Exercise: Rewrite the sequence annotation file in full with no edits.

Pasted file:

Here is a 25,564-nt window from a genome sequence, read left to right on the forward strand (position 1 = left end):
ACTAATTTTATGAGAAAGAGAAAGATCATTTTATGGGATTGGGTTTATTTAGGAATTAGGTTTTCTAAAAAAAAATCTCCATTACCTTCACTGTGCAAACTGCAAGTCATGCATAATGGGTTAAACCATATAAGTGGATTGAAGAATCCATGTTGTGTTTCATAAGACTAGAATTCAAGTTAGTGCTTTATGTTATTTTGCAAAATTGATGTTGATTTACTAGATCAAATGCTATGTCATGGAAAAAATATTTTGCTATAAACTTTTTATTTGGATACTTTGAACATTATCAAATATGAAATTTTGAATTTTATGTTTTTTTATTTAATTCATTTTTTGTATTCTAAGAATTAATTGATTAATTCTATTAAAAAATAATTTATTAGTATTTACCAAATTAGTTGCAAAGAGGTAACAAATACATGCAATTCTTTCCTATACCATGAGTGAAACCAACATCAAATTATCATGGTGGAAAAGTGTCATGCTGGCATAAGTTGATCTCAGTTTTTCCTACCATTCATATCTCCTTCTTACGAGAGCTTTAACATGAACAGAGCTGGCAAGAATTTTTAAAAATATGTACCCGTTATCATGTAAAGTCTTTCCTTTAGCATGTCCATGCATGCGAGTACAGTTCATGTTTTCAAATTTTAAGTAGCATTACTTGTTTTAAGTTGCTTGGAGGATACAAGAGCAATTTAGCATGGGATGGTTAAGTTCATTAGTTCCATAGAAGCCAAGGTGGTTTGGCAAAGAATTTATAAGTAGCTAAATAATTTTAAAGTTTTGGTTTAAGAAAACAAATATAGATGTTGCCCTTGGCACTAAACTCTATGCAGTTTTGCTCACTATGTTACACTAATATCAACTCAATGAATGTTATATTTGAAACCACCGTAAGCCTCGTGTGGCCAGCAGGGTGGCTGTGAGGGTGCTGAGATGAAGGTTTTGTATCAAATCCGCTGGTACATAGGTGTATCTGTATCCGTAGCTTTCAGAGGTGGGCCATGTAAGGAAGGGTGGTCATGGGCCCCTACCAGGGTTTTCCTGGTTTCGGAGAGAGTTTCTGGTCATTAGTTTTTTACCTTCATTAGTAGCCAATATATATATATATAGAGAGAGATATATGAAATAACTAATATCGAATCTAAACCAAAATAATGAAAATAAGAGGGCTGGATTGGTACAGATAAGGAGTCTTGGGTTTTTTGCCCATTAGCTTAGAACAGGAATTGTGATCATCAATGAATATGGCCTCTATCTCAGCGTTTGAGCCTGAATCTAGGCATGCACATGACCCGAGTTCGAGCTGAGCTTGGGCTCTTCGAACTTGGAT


Here is a 25,564-nt window from a genome sequence, read left to right on the forward strand (position 1 = left end):
ACTAATTTTATGAGAAAGAGAAAGATCATTTTATGGGATTGGGTTTATTTAGGAATTAGGTTTTCTAAAAAAAAATCTCCATTACCTTCACTGTGCAAACTGCAAGTCATGCATAATGGGTTAAACCATATAAGTGGATTGAAGAATCCATGTTGTGTTTCATAAGACTAGAATTCAAGTTAGTGCTTTATGTTATTTTGCAAAATTGATGTTGATTTACTAGATCAAATGCTATGTCATGGAAAAAATATTTTGCTATAAACTTTTTATTTGGATACTTTGAACATTATCAAATATGAAATTTTGAATTTTATGTTTTTTTATTTAATTCATTTTTTGTATTCTAAGAATTAATTGATTAATTCTATTAAAAAATAATTTATTAGTATTTACCAAATTAGTTGCAAAGAGGTAACAAATACATGCAATTCTTTCCTATACCATGAGTGAAACCAACATCAAATTATCATGGTGGAAAAGTGTCATGCTGGCATAAGTTGATCTCAGTTTTTCCTACCATTCATATCTCCTTCTTACGAGAGCTTTAACATGAACAGAGCTGGCAAGAATTTTTAAAAATATGTACCCGTTATCATGTAAAGTCTTTCCTTTAGCATGTCCATGCATGCGAGTACAGTTCATGTTTTCAAATTTTAAGTAGCATTACTTGTTTTAAGTTGCTTGGAGGATACAAGAGCAATTTAGCATGGGATGGTTAAGTTCATTAGTTCCATAGAAGCCAAGGTGGTTTGGCAAAGAATTTATAAGTAGCTAAATAATTTTAAAGTTTTGGTTTAAGAAAACAAATATAGATGTTGCCCTTGGCACTAAACTCTATGCAGTTTTGCTCACTATGTTACACTAATATCAACTCAATGAATGTTATATTTGAAACCACCGTAAGCCTCGTGTGGCCAGCAGGGTGGCTGTGAGGGTGCTGAGATGAAGGTTTTGTATCAAATCCGCTGGTACATAGGTGTATCTGTATCCGTAGCTTTCAGAGGTGGGCCATGTAAGGAAGGGTGGTCATGGGCCCCTACCAGGGTTTTCCTGGTTTCGGAGAGAGTTTCTGGTCATTAGTTTTTTACCTTCATTAGTAGCCAATATATATATATATAGAGAGAGATATATGAAATAACTAATATCGAATCTAAACCAAAATAATGAAAATAAGAGGGCTGGATTGGTACAGATAAGGAGTCTTGGGTTTTTTGCCCATTAGCTTAGAACAGGAATTGTGATCATCAATGAATATGGCCTCTATCTCAGCGTTTGAGCCTGAATCTAGGCATGCACATGACCCGAGTTCGAGCTGAGCTTGGGCTCTTCGAACTTGGAT